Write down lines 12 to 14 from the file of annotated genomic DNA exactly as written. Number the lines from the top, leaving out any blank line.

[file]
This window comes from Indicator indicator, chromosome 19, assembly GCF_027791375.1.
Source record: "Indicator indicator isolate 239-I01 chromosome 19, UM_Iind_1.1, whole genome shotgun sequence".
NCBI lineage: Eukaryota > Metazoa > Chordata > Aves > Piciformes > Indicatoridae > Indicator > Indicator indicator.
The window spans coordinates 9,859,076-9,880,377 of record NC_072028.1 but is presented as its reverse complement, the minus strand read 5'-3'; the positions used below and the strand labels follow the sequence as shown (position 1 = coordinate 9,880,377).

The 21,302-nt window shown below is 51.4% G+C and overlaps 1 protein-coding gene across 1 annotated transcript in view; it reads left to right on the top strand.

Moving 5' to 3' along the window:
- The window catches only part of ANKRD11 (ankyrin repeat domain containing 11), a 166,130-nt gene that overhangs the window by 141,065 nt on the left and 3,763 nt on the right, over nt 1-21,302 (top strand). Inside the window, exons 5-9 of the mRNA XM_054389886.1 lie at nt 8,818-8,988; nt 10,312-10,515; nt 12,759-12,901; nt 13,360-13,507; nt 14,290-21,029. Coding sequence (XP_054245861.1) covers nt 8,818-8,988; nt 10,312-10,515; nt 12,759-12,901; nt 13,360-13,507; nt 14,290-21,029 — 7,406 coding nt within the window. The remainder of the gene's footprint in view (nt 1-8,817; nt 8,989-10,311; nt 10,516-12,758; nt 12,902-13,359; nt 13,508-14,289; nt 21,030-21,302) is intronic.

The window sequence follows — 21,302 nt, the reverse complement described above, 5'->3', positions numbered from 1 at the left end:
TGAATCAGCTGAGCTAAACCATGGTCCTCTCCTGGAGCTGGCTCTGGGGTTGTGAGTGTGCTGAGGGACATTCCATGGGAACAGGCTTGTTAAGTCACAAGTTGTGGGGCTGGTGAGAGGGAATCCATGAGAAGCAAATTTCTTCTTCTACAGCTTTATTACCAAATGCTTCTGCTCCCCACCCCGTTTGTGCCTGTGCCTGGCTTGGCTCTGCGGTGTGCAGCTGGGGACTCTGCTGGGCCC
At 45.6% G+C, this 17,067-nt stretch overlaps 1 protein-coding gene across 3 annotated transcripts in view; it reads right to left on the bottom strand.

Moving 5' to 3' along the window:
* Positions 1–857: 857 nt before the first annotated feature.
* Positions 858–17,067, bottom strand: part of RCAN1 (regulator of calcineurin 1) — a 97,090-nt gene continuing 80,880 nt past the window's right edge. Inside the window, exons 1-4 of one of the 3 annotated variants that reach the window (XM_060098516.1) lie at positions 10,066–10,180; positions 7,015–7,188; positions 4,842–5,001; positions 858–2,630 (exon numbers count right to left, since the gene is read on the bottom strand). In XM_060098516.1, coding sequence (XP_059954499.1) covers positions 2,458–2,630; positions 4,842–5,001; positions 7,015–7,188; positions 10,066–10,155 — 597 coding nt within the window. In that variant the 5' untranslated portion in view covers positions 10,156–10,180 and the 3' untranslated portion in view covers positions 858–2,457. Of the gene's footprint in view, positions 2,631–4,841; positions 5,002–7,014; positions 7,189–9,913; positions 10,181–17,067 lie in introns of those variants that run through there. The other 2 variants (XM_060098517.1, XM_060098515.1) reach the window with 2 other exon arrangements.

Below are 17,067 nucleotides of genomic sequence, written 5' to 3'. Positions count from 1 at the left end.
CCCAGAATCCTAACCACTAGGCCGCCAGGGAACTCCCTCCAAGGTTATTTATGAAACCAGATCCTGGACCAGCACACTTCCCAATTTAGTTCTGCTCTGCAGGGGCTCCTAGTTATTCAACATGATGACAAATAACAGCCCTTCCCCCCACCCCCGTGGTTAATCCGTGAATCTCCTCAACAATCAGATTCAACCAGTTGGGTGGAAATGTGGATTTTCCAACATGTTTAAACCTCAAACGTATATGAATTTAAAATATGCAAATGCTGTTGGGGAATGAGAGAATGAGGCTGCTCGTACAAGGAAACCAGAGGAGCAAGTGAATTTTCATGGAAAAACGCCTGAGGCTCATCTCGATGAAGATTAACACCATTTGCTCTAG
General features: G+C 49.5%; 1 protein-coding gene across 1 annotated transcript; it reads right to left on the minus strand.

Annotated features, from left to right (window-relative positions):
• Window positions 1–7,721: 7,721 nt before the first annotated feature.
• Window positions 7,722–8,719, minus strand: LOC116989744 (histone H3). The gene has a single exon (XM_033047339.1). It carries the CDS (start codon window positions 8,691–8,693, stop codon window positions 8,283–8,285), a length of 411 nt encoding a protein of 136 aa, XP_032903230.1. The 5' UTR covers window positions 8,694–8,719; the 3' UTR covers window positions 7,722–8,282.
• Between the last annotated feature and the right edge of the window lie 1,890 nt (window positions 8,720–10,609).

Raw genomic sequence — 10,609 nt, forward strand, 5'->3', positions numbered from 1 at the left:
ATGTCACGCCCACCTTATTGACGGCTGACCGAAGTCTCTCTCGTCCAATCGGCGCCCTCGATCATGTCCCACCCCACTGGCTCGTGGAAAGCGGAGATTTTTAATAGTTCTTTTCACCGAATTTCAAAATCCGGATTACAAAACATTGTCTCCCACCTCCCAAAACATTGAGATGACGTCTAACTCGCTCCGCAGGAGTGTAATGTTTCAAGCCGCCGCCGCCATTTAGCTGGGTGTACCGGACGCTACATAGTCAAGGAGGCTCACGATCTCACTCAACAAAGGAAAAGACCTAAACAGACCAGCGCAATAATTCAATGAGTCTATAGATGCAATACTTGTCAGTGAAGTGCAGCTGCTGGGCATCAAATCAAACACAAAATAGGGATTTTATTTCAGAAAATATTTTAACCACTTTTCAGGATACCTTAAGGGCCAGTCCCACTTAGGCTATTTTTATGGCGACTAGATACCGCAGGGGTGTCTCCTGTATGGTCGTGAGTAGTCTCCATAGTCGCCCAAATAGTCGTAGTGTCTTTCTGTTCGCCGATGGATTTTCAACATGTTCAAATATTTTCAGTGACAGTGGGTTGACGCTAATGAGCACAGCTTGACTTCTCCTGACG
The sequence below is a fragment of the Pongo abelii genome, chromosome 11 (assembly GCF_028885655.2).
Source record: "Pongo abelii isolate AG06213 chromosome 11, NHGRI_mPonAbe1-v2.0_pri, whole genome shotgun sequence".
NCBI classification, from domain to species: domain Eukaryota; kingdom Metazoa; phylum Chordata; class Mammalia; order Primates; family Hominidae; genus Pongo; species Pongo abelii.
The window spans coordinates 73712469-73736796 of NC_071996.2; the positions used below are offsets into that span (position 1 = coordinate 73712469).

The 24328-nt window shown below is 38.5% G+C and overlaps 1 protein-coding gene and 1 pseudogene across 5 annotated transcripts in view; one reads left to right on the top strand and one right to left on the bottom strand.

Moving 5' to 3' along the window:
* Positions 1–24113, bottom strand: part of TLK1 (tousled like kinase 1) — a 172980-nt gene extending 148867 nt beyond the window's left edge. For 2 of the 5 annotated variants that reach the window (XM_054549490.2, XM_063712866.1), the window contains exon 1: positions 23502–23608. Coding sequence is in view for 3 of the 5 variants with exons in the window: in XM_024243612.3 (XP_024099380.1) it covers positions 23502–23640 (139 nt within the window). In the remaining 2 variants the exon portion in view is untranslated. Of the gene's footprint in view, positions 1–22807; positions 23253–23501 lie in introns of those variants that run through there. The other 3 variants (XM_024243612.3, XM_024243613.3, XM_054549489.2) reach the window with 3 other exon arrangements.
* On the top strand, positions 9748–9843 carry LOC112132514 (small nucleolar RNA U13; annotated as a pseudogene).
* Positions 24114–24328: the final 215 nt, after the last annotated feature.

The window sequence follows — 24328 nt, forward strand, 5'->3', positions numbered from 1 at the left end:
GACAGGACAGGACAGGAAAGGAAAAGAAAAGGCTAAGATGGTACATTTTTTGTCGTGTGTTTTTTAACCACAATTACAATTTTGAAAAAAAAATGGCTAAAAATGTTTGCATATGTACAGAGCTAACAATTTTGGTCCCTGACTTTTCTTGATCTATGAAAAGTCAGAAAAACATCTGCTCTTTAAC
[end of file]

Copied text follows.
* Positions 1–857: 857 nt before the first annotated feature.
* Positions 858–17,067, bottom strand: part of RCAN1 (regulator of calcineurin 1) — a 97,090-nt gene continuing 80,880 nt past the window's right edge. Inside the window, exons 1-4 of one of the 3 annotated variants that reach the window (XM_060098516.1) lie at positions 10,066–10,180; positions 7,015–7,188; positions 4,842–5,001; positions 858–2,630 (exon numbers count right to left, since the gene is read on the bottom strand). In XM_060098516.1, coding sequence (XP_059954499.1) covers positions 2,458–2,630; positions 4,842–5,001; positions 7,015–7,188; positions 10,066–10,155 — 597 coding nt within the window. In that variant the 5' untranslated portion in view covers positions 10,156–10,180 and the 3' untranslated portion in view covers positions 858–2,457. Of the gene's footprint in view, positions 2,631–4,841; positions 5,002–7,014; positions 7,189–9,913; positions 10,181–17,067 lie in introns of those variants that run through there. The other 2 variants (XM_060098517.1, XM_060098515.1) reach the window with 2 other exon arrangements.

Below are 17,067 nucleotides of genomic sequence, written 5' to 3'. Positions count from 1 at the left end.